Peggy’s research runs alongside the work the strategic and pedagogical work her school is doing around Māori student achievement, with members of the local rūnanga’s Tuahuriri Education Committee providing guidance and support.

“The vision for Ka Hikitia is that Māori will enjoy and achieve education success as Māori. Te Kotahitanga and the work of the He Kākano project tell us that engaging Māori students begins with the self, with who the students are, with who we as teachers are. Students really want you to know them as a person, and they want to know you as a person”. Her auto-ethnographic approach means that she listens for narratives that highlight the school experiences of Māori students and others in the wider school community. She writes them up, analyses, interprets the analysis and says that “new learning” follows from this that throw light on how not considering culturally responsive ways of working can impact on the experience of learning for Māori.

“I’m currently working on a couple of stories from this school that reveal an important point about the names of our Māori students and how critical it is for us to learn how to pronounce them properly. Mispronunciation can have a profound effect on Māori students’ self-esteem. A student told me recently that she would rather change her Māori first name to a European one for use at school than have others ‘disrespect’ it by making fun of it. Her name is considered a taonga in her family.”

Peggy’s research is informing and challenging her to be a more consciously bicultural leader.

“If someone had said to me as a young principal in 2003 that I’d need to make sure all of my teachers could speak some te reo and that their Māori pronunciation needed to be really good because this would have a huge impact on Māori student achievement, it would have been complete news to me.”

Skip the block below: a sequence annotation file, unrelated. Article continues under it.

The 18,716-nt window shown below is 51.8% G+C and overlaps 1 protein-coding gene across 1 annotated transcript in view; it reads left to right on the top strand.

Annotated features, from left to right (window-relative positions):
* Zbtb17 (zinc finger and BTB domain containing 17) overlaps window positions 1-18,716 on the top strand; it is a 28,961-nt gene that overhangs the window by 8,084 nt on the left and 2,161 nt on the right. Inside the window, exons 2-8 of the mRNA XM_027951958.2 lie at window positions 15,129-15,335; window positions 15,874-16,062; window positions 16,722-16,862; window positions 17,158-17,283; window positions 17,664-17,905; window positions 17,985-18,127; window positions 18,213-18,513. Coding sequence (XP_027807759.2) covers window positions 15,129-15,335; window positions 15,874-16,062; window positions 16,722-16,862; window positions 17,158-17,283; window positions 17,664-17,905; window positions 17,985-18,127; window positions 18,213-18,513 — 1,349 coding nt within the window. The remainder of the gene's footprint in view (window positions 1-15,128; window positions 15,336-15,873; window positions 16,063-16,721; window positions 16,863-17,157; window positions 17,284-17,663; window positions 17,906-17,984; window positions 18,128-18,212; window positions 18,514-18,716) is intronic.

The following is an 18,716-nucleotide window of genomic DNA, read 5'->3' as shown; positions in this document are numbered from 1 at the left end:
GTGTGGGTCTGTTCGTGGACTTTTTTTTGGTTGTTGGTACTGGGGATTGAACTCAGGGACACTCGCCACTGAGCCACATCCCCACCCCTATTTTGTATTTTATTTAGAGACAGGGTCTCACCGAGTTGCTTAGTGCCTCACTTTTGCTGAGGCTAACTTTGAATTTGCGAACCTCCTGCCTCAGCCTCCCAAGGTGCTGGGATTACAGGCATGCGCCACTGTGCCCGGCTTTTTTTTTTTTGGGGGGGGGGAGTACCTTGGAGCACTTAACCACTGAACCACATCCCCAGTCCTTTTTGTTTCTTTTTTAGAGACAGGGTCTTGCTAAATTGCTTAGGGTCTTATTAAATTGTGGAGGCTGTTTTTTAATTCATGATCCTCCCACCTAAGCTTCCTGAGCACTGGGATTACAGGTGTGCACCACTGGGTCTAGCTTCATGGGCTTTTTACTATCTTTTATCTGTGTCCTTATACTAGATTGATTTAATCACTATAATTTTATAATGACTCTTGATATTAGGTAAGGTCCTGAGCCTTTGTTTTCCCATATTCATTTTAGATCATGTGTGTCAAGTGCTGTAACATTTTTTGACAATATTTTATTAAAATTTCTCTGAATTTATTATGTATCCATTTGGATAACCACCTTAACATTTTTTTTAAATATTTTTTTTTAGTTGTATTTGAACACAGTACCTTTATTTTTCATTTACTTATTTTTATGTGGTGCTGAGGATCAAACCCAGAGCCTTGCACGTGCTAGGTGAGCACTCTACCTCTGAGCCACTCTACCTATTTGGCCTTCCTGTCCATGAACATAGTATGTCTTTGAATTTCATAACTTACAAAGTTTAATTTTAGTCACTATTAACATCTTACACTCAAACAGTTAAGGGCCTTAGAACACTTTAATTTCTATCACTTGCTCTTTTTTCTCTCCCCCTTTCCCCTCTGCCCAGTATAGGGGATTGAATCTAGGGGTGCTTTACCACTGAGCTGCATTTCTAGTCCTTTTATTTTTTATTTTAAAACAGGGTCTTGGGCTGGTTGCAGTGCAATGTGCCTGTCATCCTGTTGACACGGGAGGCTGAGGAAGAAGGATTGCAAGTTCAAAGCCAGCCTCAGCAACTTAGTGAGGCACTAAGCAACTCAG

But she and her senior leadership team have embraced the knowledge and understanding they are developing through the research and through engaging with the work of others in this field, for example Russell Bishop and Mere Berryman.

Her story about the lift in the school’s administration building serves as an analogy to underscore the strength of this conviction.

“If a teacher says to me, I’m only here to teach my class and I treat all children the same – I say to them – my office is on the second floor, and despite the fact that there is a lift, I decide that all staff have to climb the stairs if they want access to me. If you couldn’t climb the stairs, how would you feel if I said – well tough, I treat all staff the same and you’ll just have to climb the stairs like everyone else.

“If you have that kind of attitude in your classroom, then you’ve taken out the lift for our Māori students.”

BY Education Gazette editors
Education Gazette | Tukutuku Kōrero,

Posted: 10:44 AM, 19 May 2014